Terms used to describe the actual geometry used for impostors that are based on rendering camera-aligned shapes.
Any object who's geometry does not even superficially resemble the final rendered product. In these cases, the mesh geometry is usually just a way to designate an area of the screen to draw to, while the fragment shader does the real work.
For the purposes of this book, ray tracing is a technique whereby a mathematical object is tested against a ray (direction + position), to see if the ray intersects the object. At the point of intersection, one can generate a normal. With a position and normal in hand, one can use lighting equations to produce an image.
An optimization in the depth test, where the incoming fragment's depth value is tested before the fragment shader executes. If the fragment shader is long, this can save a great deal of time. If the fragment shader exercises the option to modify or replace the fragment's depth, then the early depth test optimization will not be active.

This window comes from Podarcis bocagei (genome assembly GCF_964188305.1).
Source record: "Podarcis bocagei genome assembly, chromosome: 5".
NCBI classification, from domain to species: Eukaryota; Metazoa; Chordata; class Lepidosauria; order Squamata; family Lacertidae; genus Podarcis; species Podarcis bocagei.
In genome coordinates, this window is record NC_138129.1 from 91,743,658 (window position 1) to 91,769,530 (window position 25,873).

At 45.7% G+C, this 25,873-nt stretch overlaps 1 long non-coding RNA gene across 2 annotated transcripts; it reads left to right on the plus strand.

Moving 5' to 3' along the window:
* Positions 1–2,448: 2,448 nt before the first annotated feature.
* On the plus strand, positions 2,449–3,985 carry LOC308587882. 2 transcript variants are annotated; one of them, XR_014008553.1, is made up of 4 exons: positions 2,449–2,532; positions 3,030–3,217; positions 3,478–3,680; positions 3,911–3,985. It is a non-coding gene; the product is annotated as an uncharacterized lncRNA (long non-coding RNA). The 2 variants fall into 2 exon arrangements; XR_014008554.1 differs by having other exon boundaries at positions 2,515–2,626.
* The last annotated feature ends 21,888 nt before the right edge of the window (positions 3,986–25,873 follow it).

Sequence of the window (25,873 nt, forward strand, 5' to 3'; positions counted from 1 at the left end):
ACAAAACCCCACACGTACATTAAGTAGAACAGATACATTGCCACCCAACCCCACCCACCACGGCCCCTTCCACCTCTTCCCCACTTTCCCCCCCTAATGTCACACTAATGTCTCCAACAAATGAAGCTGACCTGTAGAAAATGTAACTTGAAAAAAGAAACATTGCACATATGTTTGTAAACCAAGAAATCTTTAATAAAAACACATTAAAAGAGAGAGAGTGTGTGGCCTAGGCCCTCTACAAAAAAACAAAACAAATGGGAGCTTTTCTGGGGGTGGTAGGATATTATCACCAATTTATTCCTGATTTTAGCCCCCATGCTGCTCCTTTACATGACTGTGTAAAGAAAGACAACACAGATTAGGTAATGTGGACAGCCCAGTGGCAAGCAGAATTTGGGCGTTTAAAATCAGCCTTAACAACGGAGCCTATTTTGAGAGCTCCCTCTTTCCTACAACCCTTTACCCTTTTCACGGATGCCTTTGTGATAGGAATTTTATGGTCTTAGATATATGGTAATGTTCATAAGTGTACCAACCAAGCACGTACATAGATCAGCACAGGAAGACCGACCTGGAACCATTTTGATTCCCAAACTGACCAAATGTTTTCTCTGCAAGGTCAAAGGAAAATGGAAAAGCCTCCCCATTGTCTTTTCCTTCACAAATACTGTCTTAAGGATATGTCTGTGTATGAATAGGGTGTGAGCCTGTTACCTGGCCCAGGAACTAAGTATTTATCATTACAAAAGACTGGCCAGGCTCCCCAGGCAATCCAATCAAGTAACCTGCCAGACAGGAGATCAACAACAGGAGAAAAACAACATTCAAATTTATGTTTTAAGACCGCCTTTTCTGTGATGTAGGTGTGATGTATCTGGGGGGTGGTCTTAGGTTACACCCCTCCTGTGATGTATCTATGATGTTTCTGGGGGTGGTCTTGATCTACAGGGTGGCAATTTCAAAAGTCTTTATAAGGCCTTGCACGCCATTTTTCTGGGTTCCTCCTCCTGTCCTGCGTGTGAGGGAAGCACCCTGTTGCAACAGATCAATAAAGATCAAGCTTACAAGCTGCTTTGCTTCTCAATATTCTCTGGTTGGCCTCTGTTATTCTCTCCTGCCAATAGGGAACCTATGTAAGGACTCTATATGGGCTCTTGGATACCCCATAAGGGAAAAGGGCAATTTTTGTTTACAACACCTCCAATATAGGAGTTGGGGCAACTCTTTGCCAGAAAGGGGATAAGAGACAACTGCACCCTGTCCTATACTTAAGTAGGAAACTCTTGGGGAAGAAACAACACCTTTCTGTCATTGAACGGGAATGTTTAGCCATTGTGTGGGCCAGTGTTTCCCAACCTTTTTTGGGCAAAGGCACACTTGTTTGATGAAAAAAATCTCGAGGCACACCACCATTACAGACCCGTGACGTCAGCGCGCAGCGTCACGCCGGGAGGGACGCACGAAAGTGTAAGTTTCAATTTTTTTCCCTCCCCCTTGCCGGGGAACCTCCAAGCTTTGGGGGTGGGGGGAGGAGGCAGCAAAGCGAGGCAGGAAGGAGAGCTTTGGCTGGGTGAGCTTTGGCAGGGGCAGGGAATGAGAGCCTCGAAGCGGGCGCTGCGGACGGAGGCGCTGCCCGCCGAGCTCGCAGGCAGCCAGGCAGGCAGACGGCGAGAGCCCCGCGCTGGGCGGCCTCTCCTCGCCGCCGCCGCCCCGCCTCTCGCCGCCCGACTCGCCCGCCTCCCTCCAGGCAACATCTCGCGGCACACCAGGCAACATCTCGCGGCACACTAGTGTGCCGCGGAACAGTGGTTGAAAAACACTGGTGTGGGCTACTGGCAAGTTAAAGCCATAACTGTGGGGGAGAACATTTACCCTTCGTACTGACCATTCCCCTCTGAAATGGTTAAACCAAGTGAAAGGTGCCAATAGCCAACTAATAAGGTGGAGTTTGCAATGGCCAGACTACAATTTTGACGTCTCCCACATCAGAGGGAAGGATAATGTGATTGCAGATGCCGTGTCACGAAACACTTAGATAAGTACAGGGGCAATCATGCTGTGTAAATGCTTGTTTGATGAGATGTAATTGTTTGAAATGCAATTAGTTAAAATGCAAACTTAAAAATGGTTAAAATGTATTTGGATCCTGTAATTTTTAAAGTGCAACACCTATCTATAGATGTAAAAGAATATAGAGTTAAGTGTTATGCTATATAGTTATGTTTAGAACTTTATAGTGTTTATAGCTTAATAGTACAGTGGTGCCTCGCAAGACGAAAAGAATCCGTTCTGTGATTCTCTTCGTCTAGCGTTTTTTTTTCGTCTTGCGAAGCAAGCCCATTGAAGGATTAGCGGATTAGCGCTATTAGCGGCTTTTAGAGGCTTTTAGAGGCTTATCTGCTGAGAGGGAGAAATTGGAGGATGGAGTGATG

A way of storing vertex attributes in a buffer object. This involves entwining the attribute data, so that most or all of each vertex's attributes are spatially adjacent in the buffer object. This is as opposed to giving each vertex attribute its own array. Interleaving can lead to higher rendering performance in vertex transfer limited cases.
A programmable stage between the vertex shader and the clipping/rasterization state. Geometry shaders take a primitive of a certain type as input, and returns zero or more primitives of a possibly different type as output. The vertex data taken as input does not have to match the vertex data taken as output, but the geometry shader's output interface must match that of the fragment shader's input interface.
A ordered grouping of uniforms, shader inputs or shader outputs. When used with uniforms, these are called uniform blocks. These are useful for name scoping, so that inputs and outputs can use the name that is most convenient and descriptive.